Monday, September 24, 2012

Whose Life Have YOU Changed Today?

My 21 year old stepson just came home from a 350 person wedding, where the groom was one of his cousins on his mother's side. At the wedding, he met a second cousin, whom I'll call Jack, who lives in Atlanta.

Jack talked at length about my husband, whom he had met at just a few family parties 25 years ago, when Jack was about 10. He remembered my husband very clearly, both the fact that he was a vegetarian (not nearly as popular in the US back then as it is today) and the fact that he was a computer programmer. Jack says this made a deep and lasting impression: he is a vegetarian and works in IT, and says it is due to his meeting my husband.

These were by no means memorable encounters from my husband's point of view. He was just being who he was. So my husband, just by being who he was, deeply affected Jack's life.

Here's another example:

A couple of weeks ago (9/12/12), my guest on "Your Life, Your Relationships" was Fred Burks, a former translator for US Presidents,  whose work is now creating personal and planetary transformation. See this and this. When I asked him what opened his eyes and changed his life, it was the Disclosure Project video of Dr. Stephen Greer. (Btw, this video shifted my perspective on life and the world, as well.)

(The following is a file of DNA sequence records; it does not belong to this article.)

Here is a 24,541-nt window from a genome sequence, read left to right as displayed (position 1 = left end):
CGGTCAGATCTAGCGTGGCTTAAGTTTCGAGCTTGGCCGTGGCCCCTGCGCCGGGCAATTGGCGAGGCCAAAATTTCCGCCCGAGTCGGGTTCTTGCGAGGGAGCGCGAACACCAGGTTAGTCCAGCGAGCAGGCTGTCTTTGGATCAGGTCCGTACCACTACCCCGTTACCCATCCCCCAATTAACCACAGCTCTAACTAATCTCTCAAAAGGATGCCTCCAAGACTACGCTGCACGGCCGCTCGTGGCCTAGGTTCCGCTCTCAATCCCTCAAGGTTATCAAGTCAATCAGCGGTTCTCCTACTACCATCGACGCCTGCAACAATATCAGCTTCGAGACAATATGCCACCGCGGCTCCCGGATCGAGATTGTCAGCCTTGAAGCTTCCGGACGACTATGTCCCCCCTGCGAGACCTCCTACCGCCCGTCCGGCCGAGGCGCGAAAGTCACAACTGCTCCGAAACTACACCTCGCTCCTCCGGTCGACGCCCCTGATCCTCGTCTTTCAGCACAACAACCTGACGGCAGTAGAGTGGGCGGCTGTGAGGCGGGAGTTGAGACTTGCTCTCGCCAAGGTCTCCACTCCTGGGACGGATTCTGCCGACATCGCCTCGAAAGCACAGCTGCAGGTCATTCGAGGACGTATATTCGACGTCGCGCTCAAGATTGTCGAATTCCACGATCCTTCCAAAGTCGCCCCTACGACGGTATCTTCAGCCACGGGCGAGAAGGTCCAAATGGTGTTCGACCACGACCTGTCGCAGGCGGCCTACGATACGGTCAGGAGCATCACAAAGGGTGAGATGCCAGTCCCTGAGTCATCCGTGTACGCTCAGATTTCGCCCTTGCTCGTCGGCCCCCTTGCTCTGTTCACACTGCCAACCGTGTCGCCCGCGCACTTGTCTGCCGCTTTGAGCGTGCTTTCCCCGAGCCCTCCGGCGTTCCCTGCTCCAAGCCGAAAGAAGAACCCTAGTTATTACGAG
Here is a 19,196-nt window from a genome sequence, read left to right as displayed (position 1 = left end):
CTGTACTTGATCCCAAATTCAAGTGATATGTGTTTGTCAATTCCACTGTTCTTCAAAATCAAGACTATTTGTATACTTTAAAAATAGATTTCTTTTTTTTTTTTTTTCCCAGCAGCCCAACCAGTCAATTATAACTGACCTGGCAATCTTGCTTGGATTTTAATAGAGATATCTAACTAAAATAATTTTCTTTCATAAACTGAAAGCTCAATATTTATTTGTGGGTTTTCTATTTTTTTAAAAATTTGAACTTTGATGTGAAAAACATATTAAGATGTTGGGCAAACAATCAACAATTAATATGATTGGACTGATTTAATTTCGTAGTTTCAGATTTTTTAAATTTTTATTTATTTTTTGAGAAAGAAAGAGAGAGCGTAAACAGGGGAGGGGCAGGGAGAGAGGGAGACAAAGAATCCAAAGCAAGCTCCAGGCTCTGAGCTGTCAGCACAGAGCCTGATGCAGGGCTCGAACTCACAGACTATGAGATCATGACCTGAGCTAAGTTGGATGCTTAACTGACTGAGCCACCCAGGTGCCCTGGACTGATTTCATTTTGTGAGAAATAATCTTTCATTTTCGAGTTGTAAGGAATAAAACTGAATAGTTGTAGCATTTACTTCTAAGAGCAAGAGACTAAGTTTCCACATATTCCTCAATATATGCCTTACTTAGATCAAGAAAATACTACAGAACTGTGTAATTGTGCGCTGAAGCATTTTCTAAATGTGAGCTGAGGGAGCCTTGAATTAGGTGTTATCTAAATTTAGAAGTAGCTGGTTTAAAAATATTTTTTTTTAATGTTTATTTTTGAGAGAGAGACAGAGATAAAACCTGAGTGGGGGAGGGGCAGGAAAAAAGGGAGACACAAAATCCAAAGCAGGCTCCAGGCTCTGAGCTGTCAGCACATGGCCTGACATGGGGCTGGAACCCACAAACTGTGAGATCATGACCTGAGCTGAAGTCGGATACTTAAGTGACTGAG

Dr. Greer's intention is to change the world -- and he is doing it through video, among other things. So maybe a video you make (or a radio show I do?) will change someone's life radically.

That's the point. You never know whom you'll affect, or when, or by doing what. My husband found out about this one person whose life he changed -- but what about all those people he's affected that he will never find out about? What about Fred? What about Dr. Greer? They surely will not know about all the change they've fostered, either.

What about all the people you have affected, whom you'll never know you affected? Whose life might you change today, by some simple action -- or non-action?

This is a great reminder to each of us to be our best self in any moment, in order to change people's lives for the better. Because you just never know...

Maybe being who you are gives someone permission to be who they are. Or sharing some bit of information turns out to be life changing.
Maybe giving someone directions helps her get to a job interview on time, so she gets a job that she keeps for years and opens up new possibilities in her life. Of course, you'll never know that.

Tuesday, September 18, 2012

Why Should YOU Be Transparent?